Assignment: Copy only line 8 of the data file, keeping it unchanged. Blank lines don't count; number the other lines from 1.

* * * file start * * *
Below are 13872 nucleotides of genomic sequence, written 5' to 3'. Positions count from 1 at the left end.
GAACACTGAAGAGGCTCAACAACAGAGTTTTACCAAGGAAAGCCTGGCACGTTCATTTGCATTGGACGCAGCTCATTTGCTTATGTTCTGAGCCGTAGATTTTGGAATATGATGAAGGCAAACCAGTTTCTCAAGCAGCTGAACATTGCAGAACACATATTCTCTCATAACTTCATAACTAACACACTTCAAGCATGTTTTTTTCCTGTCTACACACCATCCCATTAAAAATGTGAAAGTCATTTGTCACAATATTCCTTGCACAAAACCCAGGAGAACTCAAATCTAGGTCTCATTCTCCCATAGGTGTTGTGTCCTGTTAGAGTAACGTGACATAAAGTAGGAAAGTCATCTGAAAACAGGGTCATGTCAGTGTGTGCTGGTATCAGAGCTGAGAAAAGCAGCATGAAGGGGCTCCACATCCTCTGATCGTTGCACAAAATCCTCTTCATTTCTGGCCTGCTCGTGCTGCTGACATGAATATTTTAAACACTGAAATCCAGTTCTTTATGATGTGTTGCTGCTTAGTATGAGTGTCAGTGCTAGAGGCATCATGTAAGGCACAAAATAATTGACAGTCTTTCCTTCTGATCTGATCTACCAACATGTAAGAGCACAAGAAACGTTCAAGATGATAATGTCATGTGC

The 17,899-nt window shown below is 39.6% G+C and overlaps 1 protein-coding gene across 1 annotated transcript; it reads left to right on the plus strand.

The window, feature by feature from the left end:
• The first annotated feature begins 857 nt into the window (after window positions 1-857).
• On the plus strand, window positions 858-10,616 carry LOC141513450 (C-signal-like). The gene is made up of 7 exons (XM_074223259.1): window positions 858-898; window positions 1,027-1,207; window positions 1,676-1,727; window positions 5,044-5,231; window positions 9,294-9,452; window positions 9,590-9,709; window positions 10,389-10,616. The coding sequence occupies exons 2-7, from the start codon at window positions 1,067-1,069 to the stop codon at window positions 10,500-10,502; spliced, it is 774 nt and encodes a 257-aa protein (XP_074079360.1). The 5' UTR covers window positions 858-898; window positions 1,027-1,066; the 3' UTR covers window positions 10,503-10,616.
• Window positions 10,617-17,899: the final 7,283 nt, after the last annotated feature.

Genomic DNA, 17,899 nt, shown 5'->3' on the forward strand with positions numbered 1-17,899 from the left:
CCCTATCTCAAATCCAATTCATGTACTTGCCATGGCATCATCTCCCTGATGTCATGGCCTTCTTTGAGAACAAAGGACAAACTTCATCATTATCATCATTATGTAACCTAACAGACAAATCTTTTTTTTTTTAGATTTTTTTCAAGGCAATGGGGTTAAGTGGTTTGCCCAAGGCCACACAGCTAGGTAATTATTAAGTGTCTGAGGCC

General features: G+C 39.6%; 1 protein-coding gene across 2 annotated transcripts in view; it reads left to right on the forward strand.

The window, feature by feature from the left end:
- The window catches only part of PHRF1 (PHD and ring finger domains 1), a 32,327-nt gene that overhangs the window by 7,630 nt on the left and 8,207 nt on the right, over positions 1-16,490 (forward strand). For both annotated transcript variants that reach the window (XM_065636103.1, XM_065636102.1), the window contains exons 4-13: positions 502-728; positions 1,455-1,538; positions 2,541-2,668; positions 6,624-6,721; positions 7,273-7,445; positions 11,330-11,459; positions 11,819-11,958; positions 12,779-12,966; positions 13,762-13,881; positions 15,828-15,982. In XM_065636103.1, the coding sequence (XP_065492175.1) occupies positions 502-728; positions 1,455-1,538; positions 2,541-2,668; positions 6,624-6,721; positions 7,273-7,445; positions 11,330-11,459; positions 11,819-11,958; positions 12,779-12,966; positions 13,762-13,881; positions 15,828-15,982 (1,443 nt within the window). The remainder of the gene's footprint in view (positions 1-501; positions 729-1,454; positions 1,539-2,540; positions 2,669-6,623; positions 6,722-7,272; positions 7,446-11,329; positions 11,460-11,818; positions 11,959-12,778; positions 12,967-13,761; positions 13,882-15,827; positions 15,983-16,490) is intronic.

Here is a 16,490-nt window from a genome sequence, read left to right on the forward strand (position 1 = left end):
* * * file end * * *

Genomic DNA, 17,899 nt, shown 5'->3' on the forward strand with positions numbered 1-17,899 from the left: